If you can see a lightning bolt, it certainly creates a “wow” factor. The literal and figurative electricity it brings is always something special for sure. If things go the way one Southern California native wants, there will be plenty of excitement surrounding one Bolt in particular come November 4.
When the horses head to old Del Mar by plane or train for the 34th running of the Breeders’ Cup, one man in particular hopes to capitalize on some serious Thoroughbred electricity. Owner/trainer Mick Ruis will look to saddle a colt that has a high voltage running style. The unbeaten Bolt d”Oro has simply been scintillating in his three career starts with the Breeders’ Cup Juvenile next up on the agenda.
“I have been in and out of the racing game over the past 20 years and I haven’t seen too many like him,” says Ruis. “Whether it is in our barn or some other barn, you just don’t see horses like him every day. He’s got a lot of energy about him and he just seems to love being a race horse.”
This son of Medaglia d’Oro has looked every bit the part of a race horse in his three wins. After winning a 6 ½ furlong maiden special weight at Del Mar on August 5, Bolt struck again in the Del Mar Futurity. Settling near the back of the field in the 7 furlong Futurity under jockey Corey Nakatani, this great grandson of Seattle Slew made a huge move at the top of the stretch and fought down the lane to win by a widening length.
After shocking his eight rivals on September 4, Bolt was even more electrifying in the mile and a sixteenth Frontrunner Stakes at Santa Anita on September 30. This time the son of mare Globe Trot broke alertly and sat about a length off the early pace in his first start around two turns. Reaching the quarter pole meant it was time to unleash his power. Turning for home, Nakatani and his colt bolted away from the field in lightning like fashion. Winning by 7 easy lengths, Bolt d”Oro showed the versatility and stamina his trainer knew he had.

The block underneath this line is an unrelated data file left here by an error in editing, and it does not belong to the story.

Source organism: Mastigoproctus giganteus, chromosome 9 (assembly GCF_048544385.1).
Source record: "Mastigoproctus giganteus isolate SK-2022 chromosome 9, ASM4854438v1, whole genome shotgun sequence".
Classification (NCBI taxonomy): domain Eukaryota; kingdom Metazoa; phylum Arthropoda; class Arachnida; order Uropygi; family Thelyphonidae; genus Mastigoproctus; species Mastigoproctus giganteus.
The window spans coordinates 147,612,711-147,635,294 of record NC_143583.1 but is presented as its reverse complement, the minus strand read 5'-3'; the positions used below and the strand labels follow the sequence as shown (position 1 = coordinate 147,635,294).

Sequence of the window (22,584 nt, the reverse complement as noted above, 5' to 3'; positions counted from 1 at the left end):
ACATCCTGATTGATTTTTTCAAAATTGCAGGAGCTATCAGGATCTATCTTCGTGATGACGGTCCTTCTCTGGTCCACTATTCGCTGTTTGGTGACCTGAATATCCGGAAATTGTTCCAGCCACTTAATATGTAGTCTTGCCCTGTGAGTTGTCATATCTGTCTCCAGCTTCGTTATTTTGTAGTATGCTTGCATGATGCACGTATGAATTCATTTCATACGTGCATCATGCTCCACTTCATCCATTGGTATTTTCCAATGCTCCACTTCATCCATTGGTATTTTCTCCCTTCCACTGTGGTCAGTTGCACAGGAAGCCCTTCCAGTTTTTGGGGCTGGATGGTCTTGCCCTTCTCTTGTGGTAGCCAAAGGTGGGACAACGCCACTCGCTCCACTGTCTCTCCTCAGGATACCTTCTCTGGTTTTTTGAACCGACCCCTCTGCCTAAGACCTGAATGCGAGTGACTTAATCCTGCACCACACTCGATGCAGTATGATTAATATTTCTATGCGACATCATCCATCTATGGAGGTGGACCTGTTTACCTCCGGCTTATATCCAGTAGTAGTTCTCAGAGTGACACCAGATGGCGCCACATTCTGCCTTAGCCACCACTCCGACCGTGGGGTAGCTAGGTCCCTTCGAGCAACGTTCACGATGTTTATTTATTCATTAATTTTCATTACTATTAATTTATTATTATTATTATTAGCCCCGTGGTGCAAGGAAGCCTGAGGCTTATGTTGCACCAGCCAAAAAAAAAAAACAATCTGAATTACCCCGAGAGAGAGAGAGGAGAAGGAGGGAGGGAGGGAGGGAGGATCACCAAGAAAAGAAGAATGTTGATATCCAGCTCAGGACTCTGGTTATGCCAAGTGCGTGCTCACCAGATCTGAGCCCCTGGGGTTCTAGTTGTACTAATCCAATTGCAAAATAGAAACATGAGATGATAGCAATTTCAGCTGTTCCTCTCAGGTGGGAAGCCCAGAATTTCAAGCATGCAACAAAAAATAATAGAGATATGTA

“I think this is a horse that can absolutely win from anywhere,” says Ruis. “We backed him up at Del Mar on purpose. We did not want him to think he was a sprinter and wanted him to show some patience. At Santa Anita we let his high cruising speed show. A lot of the Medaglia d”Oro offsprings have that high cruising speed like their father. The speed numbers in the Frontrunner has everybody talking about him because horses have not run like that in over 20 years.”
For those that did not already know about him, the Frontrunner was an eye-opener. Of course, as a San Diego native, Ruis is excited about the possibilities the Breeders’ Cup brings for his Juvenile prospect. Running at home is always good, but he also understands the perspective of the game.
“We don’t want to get too far ahead of ourselves,” says Ruis. “He came out of the Frontrunner real nice and we are all very excited about the future. We have been walking him and he is ready to get back on the track. That is how much he loves his job. Running at Del Mar is always special because that is our home. He is two for two there so I think he likes the track. Now it is about keeping him healthy for what should be a great opportunity.”
The Breeders” Cup Juvenile will be run on Saturday, November 4 at a mile and a sixteenth distance with a purse of $2 million up for grabs.

Ruis Racing’s Bolt d’Oro and jockey Corey Nakatani win the Grade I, $300,000 FrontRunner Stakes, Saturday, September 30, 2017 at Santa Anita Park, Arcadia CA.